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New York: Mental Injury Caused by Ordinary Supervision is Not Compensable

October 19, 2018 (1 min read)

Substantial evidence supported the Workers' Compensation Board's factual determination that the claimant's depressive condition was not compensable, because claimant's supervisors described normal oversight and monitoring practices undertaken to assist her in correcting deficiencies in and improving her performance. Claimant, a registered nurse case manager, alleged that, due to harassment and bullying by her managers, she suffered a relapse of preexisting depression and anxiety that caused her to cease working. The court acknowledged that mental injuries caused by work-related stress are compensable if the claimant can establish that the stress that caused the injury was greater than that which other similarly situated workers experienced in the normal work environment. The court added, however, that under N.Y. Work. Comp. Law § 2(7), claims for mental injuries due to work-related stress were precluded if the mental injury was a direct consequence of a lawful personnel decision involving a disciplinary action, work evaluation, job transfer, demotion, or termination taken in good faith by the employer. The court said it would not disturb the Board’s factual findings.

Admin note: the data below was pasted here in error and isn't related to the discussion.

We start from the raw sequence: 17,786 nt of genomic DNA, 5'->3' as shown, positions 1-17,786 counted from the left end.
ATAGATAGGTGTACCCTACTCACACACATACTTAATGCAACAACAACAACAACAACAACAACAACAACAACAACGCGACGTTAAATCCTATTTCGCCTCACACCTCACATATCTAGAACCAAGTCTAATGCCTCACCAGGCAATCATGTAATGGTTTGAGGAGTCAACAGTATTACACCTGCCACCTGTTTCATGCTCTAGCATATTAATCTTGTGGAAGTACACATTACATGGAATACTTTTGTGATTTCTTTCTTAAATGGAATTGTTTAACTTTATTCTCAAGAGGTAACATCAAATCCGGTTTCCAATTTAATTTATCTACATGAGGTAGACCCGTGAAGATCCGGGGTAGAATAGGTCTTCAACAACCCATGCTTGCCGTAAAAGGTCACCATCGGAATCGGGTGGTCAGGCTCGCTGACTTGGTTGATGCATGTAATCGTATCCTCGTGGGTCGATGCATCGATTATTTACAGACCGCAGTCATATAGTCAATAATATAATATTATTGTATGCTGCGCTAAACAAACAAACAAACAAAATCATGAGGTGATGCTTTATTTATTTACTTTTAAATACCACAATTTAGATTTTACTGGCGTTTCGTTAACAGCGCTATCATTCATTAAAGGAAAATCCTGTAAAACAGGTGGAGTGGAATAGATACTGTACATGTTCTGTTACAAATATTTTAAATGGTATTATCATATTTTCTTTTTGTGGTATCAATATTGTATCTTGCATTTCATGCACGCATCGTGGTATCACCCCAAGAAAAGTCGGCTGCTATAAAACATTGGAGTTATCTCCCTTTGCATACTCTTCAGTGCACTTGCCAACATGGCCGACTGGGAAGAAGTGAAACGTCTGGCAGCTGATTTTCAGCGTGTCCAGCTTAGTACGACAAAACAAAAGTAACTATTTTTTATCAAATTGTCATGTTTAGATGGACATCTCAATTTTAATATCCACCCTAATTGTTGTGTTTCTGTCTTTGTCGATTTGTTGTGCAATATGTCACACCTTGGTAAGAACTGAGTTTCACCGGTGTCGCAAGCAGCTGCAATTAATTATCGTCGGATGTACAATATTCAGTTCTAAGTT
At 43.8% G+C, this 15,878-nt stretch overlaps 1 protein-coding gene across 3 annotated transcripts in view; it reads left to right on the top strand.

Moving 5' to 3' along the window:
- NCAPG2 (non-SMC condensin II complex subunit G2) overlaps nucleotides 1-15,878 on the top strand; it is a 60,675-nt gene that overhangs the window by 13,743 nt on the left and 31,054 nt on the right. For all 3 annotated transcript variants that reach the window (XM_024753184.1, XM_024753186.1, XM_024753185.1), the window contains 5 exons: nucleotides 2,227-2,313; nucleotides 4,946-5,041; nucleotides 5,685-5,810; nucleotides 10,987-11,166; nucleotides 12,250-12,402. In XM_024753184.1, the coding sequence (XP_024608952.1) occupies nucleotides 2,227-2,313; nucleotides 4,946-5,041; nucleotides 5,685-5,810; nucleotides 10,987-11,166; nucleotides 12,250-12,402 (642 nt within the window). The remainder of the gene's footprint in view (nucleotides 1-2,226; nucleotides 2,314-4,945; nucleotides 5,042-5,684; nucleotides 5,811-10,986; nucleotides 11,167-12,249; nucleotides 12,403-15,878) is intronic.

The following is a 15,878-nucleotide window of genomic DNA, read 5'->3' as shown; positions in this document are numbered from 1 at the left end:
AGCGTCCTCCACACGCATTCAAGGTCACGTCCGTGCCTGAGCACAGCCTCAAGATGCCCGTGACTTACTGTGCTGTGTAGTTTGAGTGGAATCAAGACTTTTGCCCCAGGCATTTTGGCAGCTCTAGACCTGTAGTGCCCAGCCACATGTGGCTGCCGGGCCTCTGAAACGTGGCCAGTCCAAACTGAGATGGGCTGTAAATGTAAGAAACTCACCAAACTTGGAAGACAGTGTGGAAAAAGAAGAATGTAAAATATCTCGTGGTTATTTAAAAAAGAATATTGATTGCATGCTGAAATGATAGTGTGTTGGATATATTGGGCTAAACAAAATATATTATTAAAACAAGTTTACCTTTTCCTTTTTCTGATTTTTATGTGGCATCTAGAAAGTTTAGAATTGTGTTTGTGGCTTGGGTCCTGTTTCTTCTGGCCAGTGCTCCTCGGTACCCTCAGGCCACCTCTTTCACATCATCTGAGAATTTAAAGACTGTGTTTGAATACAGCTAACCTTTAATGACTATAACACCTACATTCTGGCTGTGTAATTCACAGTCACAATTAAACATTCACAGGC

Thomas A. Robinson, J.D., the Feature National Columnist for the LexisNexis Workers’ Compensation eNewsletter, is co-author of Larson’s Workers’ Compensation Law (LexisNexis).

LexisNexis Online Subscribers: Citations below link to Lexis Advance.

See Matter of Lanese v. Anthem Health Servs., 2018 N.Y. App. Div. LEXIS 6751 (3rd Dept., Oct. 11, 2018)

See generally Larson’s Workers’ Compensation Law, § 56.04.

Source: Larson’s Workers’ Compensation Law, the nation’s leading authority on workers’ compensation law